Brother Francis Shelter, which operates privately out of a Catholic-owned facility in Anchorage, Alaska, is dedicated to providing temporary residence to elderly and disabled persons currently experiencing homelessness. In addition to providing emergency shelter, they aim to equip their guests with the necessary services to help them transition out of homelessness.
This mission, which is drastically underfunded now in the wake of the COVID crisis, is vital for the nearly 2,000 Alaskans who are currently enduring homelessness in the snow-driven climate of their hometowns.
In early September of this year, the Brother Francis Shelter became one of many emergency shelters to fall victim to the virus. As it stands, a devastating outbreak of COVID-19 that hit the shelter proved fatal for at least one resident and left a mark of illness on almost 100 more.
This outbreak serves as a major wake-up call for advocates and housing authorities for several reasons. Above all else, it exposes the holes in our nation’s social services sector – holes that must immediately be examined and rectified if we are to prevent further fatalities and further spread.
Here’s a look at what went wrong and how we might handle these issues moving forward.
In the early stages of the virus, at a time when emergency shelter was made necessary due to inclement weather and social distancing, the Brother Francis Shelter was already running on fumes. In an effort to shelter people from both illness and cold, they set out to operate at half capacity. The implications suggest that even more homeless people would have a rough winter in Anchorage due to capacity restrictions. Yet, even with these limitations in place, experts claim that a lack of testing strategy at the onset of the crisis is what gave way to the catastrophic spread.
In an interview with Alaska Public Media, National Health Care for the Homeless Council CEO Bobby Watt stated:
“It’s hard to say that they should have done better, like that they should have known. Especially because there is no national testing strategy.”
Because this particular shelter was operating privately and in good faith, they were not adequately equipped with testing supplies early on. By the time it became apparent that testing supplies were in high demand, the outbreak had already begun.
Tragically, the aftereffects of this can never be reversed. The city now mourns the death of one vulnerable individual. Meanwhile, six more guests remain hospitalized, their fates undetermined at the time of this writing.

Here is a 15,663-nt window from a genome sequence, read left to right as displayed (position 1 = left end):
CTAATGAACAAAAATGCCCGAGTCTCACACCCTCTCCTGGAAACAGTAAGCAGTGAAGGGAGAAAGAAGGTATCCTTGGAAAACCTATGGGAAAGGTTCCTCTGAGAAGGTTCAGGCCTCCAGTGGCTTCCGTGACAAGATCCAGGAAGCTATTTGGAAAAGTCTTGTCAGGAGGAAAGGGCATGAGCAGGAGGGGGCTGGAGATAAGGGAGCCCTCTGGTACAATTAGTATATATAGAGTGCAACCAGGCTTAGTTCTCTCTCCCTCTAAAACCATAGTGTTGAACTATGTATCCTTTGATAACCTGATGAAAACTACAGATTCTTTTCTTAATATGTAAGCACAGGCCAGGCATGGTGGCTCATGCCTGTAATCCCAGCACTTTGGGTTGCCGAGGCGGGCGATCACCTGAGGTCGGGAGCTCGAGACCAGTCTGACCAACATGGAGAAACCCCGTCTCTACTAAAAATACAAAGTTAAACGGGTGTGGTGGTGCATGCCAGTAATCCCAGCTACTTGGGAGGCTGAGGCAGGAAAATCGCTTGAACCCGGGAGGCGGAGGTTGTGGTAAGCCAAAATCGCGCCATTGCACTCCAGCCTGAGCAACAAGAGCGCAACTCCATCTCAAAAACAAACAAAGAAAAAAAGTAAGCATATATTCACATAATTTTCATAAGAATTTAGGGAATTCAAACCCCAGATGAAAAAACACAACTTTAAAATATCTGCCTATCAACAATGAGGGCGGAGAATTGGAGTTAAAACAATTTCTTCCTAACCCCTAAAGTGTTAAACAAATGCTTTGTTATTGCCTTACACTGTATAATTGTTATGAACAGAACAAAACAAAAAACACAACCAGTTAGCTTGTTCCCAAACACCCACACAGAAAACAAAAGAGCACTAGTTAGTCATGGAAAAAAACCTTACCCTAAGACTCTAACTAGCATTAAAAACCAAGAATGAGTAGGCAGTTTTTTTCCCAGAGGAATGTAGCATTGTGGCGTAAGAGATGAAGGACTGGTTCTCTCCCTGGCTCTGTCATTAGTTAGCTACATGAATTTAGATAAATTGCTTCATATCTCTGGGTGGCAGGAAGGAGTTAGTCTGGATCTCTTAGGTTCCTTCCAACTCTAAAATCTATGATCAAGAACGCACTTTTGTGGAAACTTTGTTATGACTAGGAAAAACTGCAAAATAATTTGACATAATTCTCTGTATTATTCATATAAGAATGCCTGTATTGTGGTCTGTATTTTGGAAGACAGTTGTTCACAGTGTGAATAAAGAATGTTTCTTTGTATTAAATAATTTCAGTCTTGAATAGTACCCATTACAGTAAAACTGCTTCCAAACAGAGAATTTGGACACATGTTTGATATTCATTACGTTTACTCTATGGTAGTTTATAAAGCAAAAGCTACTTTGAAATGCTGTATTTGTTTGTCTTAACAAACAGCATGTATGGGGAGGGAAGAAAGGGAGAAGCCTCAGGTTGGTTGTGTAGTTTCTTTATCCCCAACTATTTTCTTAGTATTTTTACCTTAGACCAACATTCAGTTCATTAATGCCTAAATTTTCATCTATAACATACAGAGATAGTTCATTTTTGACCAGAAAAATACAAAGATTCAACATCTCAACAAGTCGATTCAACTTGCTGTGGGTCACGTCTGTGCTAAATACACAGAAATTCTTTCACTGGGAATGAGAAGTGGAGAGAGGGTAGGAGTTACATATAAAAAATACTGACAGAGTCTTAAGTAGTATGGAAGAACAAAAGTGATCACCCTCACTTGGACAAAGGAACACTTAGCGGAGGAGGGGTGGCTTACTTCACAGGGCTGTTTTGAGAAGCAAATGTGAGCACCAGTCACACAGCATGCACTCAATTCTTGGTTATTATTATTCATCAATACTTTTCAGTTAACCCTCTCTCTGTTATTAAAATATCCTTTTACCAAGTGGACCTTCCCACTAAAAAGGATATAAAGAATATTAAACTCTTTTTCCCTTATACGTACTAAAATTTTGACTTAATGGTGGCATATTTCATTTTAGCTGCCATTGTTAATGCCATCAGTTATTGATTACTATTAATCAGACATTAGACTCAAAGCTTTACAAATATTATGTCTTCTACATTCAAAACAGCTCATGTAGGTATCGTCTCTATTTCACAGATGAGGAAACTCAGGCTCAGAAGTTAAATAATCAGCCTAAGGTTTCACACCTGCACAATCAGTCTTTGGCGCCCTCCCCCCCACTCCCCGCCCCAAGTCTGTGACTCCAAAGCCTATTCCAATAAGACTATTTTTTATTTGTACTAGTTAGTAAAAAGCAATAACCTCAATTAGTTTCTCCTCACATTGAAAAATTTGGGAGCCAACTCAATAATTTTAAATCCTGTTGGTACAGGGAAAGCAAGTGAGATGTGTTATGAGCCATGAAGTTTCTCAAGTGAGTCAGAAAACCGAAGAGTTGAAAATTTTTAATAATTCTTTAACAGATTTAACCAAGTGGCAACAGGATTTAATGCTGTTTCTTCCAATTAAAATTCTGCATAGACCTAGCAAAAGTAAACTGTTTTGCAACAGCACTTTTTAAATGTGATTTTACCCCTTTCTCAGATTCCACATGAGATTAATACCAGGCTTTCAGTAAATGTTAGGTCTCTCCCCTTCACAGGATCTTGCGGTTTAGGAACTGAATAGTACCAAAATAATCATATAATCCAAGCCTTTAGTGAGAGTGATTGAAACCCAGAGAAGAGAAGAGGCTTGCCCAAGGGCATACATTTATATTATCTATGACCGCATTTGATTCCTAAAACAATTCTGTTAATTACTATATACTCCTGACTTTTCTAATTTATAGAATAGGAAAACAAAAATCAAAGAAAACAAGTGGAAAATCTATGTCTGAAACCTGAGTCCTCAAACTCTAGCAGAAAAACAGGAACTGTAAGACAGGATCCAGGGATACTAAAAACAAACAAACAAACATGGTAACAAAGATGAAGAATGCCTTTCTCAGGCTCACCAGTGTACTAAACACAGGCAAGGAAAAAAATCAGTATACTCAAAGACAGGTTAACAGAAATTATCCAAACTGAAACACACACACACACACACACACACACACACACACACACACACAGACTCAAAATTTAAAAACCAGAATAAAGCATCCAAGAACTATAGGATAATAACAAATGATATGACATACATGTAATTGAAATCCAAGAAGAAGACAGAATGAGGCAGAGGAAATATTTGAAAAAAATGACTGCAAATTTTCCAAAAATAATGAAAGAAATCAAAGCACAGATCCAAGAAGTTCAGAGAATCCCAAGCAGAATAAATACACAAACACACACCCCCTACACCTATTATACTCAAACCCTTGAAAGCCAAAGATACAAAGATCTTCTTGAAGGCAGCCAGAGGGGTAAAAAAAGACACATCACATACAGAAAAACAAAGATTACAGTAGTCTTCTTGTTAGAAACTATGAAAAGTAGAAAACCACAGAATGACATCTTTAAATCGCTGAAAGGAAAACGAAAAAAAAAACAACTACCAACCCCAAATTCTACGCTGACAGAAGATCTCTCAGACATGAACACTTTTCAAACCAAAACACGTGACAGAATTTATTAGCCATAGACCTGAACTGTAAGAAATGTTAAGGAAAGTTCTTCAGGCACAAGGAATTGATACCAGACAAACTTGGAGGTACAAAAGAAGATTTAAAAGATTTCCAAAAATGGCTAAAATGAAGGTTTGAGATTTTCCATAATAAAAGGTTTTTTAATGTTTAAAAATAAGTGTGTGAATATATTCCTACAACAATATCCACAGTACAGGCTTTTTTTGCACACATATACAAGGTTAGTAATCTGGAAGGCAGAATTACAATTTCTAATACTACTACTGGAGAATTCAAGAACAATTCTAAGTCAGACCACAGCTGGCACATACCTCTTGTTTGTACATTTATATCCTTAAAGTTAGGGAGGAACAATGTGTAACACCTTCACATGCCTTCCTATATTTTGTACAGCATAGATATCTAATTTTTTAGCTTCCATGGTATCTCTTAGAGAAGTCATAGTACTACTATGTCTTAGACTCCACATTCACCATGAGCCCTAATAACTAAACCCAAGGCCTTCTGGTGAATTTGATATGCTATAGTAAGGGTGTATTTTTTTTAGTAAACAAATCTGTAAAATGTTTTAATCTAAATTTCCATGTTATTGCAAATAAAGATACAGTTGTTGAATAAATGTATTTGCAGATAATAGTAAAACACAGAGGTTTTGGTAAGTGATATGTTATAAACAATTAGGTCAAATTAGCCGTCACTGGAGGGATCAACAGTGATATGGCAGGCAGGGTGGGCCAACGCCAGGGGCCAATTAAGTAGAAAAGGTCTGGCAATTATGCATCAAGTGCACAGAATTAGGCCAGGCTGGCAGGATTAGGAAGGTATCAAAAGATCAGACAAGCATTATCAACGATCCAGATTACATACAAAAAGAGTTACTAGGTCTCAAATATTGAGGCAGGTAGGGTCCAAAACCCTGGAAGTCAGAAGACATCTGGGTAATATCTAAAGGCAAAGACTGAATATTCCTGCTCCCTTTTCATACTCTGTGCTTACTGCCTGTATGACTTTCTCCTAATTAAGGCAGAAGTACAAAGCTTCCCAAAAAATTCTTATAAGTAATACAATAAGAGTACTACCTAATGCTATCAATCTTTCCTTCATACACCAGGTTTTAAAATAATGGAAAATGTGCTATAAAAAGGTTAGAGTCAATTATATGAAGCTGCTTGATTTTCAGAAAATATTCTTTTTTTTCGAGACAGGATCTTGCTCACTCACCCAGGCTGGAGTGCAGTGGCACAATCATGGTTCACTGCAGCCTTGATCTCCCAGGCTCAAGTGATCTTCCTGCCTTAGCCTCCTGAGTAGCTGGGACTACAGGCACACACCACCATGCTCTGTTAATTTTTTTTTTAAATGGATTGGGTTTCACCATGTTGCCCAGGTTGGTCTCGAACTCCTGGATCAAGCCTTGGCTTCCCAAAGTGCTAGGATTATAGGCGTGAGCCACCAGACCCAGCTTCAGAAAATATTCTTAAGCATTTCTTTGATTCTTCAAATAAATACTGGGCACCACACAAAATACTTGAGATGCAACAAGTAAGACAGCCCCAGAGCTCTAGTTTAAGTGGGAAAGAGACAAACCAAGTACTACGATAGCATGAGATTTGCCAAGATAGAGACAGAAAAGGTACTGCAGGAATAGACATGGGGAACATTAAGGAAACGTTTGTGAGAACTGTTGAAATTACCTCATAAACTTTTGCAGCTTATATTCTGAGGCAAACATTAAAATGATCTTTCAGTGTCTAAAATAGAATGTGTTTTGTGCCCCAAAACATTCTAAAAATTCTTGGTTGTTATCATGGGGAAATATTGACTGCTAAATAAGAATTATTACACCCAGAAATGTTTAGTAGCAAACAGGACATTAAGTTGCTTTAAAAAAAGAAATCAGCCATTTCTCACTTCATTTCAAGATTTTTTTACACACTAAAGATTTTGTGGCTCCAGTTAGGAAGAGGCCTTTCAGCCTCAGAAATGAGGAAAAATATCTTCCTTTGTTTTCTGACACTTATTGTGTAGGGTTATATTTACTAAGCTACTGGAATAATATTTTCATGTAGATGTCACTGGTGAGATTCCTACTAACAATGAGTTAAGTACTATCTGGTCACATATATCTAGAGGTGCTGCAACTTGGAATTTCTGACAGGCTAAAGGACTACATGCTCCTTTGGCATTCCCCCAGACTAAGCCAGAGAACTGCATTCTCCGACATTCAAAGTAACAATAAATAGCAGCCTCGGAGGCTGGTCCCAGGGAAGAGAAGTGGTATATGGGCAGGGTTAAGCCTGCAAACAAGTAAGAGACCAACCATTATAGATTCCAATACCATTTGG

Failure to equip the shelter with testing supplies in a timely matter ultimately led to virus exposure for approximately 148 people. Please note that this is only in Alaska. Similar outbreaks have been reported in other shelters across the nation.
By April of this year, a study conducted by the US Centers for Disease Control and Prevention concluded the following:
In Alaska and elsewhere, social distancing within the parameters of a shelter is a burdensome (at times even impossible) task. This is because most emergency shelters are designed to be overcrowded. In fact, the basic layout of a homeless shelter hasn’t changed much over the past century.
When you really think about it, the sad fact is that the infamous shanty towns of the 1930s featured far more space than the human-sized squares drawn on the ground for people to sleep in at current-day shelters like Haven for Hope.
This overcrowded design is a breeding ground for all types of communicable diseases including, but not limited to, COVID-19. Over the years shelter residents whose immune systems were already compromised from the incidence of rough sleeping, were further threatened by outbreaks of:
The Brother Francis Shelter urgently requested donations due to budget cuts and lack of funding. After the recent tragedy, you might expect them to receive more funding on a federal level, not less. At a glance, this is merely a case of hindsight providing the best insight. Upon further inspection however, it becomes clear that funding is largely unavailable due to inaction – not ignorance.
More than 12 years ago, academic research confirmed the fact that overcrowding shelters would promote disease exposure. Therefore, there would be an increased risk of outbreaks. We even understood the fact that because homelessness is transient in nature, tracing contacts would be especially difficult in a homeless shelter setting.
Here’s a quote from a 2008 article provided by the Canadian Institutes of Health Research which was published on multiple credible websites in various forms:
Here’s a quote from a separate article featuring many of the same researchers that was published that same year by the New York Academy of Medicine:
“Planning for future outbreaks should take into account the need to:
Here, you can see that writers/researchers Cheryl S. Leung, Minnie M. Ho, Alex Kiss, Adi V. Gundlapalli, and Stephen W. Hwang had all the right questions and all the right answers for dealing with a global pandemic like COVID-19. They went on to explain how they drew these conclusions by stating:
“The Toronto SARS experience provided insights that are relevant to response planning for future outbreaks in cities with substantial numbers of homeless individuals.”
Yet even with this information boldly staring us in the face, we failed to act and we failed to prepare. In doing so, we failed our homeless neighbors and ourselves.
The underlying problem here is of a social nature. We all know that housing is what prevents homelessness. We must also accept the fact that preventing homelessness will reduce health crises in our country.
Emergency shelters should serve only as a temporary solution paving the way to bring our neighbors without walls home. Remember to contact your representatives and ask them about their plan of action for the future of housing in America.
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